Plush Leather Seats and Fine Dining: Ryanair Revamp Goes Extreme

  • Discount carrier takes first step into corporate-jet market
  • Converted Boeing 737 features 60 reclining business berths

Ryanair Holdings Plc, once notorious for its bleak cabins and indifferent attitude to customer service, has stepped up its push to attract a better class of customer by fitting out one of its planes as a corporate jet.

The customized Boeing Co. 737-700 will be operated by Ryanair crew and feature 60 all-leather reclining seats, each with a four-foot pitch, the Irish company said Wednesday. It usually crams 189 people onto the larger 737-800.

Inside Ryanair’s customized Boeing 737-700 jet
Inside Ryanair’s customized Boeing 737-700 jet
Source: Ryanair Holdings Plc

The spruced up aircraft will offer “fine-dining catering facilities” and is being targeted at companies, sports teams, governments and general group travel, Ryanair said, without disclosing the rental price. The -700 variant is the only one of its kind in the fleet and was previously used for crew training.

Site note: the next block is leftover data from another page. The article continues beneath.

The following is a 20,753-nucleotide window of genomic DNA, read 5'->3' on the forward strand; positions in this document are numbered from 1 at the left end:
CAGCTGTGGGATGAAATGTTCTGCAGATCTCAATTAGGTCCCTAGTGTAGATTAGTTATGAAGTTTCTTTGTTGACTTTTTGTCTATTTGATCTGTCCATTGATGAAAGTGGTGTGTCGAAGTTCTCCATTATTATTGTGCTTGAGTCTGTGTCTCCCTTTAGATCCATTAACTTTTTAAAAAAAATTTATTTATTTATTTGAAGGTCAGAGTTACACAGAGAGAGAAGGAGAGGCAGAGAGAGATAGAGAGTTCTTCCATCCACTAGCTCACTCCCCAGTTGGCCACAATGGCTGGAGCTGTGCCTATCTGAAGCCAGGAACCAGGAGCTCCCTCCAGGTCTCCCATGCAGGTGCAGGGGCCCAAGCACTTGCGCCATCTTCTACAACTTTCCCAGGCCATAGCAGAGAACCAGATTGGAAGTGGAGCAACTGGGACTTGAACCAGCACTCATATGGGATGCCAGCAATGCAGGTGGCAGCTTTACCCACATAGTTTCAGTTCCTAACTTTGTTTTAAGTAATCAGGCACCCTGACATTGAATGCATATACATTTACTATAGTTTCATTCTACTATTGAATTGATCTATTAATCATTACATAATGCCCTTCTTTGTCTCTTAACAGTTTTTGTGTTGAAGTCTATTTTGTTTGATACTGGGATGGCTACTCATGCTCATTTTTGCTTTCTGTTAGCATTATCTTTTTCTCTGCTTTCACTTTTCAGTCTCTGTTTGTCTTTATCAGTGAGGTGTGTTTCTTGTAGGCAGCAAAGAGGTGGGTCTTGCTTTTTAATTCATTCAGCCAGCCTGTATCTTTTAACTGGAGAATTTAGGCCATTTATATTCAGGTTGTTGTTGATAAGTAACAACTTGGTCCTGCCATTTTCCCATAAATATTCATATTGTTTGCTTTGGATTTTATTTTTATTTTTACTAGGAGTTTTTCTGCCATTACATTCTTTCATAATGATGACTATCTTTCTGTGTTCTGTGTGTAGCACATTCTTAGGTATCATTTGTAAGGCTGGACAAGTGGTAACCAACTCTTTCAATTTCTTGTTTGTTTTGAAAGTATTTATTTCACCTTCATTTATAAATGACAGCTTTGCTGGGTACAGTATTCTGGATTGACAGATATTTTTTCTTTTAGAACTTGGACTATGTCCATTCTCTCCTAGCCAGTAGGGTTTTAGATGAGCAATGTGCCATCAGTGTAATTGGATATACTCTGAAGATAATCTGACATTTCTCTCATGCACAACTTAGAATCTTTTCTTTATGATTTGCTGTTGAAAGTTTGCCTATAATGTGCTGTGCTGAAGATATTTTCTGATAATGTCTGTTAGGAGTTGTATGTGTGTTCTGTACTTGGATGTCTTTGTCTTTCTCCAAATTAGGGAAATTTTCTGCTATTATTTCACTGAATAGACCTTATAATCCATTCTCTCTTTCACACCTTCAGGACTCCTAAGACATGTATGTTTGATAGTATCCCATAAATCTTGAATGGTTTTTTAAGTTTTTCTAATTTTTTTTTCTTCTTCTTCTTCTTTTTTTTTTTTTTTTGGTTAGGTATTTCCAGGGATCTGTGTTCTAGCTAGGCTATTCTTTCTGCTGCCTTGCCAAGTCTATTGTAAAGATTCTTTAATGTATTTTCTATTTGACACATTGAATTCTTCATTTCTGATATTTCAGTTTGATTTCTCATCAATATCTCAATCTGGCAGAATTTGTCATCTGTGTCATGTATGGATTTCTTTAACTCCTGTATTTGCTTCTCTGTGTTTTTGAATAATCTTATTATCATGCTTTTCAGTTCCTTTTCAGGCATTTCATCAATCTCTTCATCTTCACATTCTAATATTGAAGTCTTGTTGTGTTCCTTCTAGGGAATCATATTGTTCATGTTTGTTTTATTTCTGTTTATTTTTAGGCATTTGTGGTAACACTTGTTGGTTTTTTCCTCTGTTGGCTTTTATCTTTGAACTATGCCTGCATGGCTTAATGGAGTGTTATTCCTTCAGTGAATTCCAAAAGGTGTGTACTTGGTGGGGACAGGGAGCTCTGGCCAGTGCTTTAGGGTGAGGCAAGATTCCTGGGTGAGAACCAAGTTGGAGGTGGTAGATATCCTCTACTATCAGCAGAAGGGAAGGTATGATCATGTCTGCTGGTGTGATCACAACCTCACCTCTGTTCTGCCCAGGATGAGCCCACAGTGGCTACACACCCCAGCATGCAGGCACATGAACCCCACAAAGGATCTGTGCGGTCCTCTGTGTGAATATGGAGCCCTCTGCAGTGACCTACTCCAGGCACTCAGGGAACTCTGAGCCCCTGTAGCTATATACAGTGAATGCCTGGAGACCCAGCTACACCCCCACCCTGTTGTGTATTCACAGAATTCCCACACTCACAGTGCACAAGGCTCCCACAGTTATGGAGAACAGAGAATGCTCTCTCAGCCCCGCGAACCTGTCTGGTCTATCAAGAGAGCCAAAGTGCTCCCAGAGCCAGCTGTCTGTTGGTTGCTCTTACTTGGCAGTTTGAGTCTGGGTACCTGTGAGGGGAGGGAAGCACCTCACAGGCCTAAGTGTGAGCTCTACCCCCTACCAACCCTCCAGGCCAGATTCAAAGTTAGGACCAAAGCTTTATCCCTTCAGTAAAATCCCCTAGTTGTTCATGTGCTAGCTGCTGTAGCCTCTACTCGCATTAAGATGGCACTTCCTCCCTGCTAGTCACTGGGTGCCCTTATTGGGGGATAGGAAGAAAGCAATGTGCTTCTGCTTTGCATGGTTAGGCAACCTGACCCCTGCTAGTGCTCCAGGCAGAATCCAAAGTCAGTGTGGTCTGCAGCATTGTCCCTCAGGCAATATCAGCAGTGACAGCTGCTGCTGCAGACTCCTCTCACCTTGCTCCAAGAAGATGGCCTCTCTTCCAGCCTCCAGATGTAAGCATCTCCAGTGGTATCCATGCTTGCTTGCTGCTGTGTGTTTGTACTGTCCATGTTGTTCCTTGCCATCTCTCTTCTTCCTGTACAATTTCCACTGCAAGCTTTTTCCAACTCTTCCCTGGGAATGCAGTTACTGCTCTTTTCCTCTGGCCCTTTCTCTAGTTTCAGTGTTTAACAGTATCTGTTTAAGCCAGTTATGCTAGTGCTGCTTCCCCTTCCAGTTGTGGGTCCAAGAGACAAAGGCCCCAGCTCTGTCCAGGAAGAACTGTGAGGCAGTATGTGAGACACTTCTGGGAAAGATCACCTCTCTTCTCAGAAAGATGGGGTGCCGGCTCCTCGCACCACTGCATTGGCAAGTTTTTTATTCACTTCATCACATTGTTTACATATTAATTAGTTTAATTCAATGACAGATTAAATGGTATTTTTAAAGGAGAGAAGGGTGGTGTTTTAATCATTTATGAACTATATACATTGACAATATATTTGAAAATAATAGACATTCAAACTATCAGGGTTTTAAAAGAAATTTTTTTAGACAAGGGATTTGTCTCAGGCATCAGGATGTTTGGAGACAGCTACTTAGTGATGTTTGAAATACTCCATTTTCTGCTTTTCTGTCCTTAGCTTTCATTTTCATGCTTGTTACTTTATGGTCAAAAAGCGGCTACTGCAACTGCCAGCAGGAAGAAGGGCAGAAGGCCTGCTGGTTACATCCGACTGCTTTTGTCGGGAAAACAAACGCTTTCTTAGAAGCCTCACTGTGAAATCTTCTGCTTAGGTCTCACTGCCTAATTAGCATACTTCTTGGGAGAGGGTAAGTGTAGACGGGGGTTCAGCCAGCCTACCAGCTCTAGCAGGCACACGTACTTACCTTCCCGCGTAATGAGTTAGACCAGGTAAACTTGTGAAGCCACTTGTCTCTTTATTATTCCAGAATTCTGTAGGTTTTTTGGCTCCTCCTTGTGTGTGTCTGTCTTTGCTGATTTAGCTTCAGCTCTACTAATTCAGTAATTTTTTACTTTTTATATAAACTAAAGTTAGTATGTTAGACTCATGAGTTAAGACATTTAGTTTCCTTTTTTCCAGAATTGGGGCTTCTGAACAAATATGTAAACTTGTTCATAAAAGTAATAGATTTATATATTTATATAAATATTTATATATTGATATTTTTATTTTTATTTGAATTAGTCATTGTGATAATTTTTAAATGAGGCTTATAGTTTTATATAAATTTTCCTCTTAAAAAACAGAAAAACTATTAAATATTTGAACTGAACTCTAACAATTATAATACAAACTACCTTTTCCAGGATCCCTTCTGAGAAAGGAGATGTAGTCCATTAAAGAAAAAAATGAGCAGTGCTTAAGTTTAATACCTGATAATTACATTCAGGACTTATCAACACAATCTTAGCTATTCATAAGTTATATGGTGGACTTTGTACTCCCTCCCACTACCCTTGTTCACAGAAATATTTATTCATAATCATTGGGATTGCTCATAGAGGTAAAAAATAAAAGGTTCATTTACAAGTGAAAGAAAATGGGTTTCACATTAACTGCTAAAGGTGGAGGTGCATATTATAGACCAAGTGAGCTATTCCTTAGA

“We’re talking with a lot of corporates about flying with Ryanair and this is an extension of that,” spokesman Robin Kiely said. “It’s a great option to have, particularly in the summer when demand for charters is high but our aircraft are all busy.” Other jets could be converted given enough demand, he added.

Ryanair has been distancing itself from the ultra-no-frills approach for the past two years, improving its website, offering more services to primary airports and providing paid-for extras to entice business passengers and families. The repositioning strategy, known as Always Getting Better, helped the company attract more than 100 million passengers for the first time in 2015.

The charter plane will have a range of six hours and customers will be charged for its use by the hour. Ryanair didn’t specify how much the rate will be but Kiely said the carrier “will not be beaten on cost.”

Ryanair has provided charter aircraft in the past to clients such as Irish rugby team Munster. While the converted jet is currently in Dublin it will have no particular base and serve whatever airport pairs a client dictates, Kiely said.

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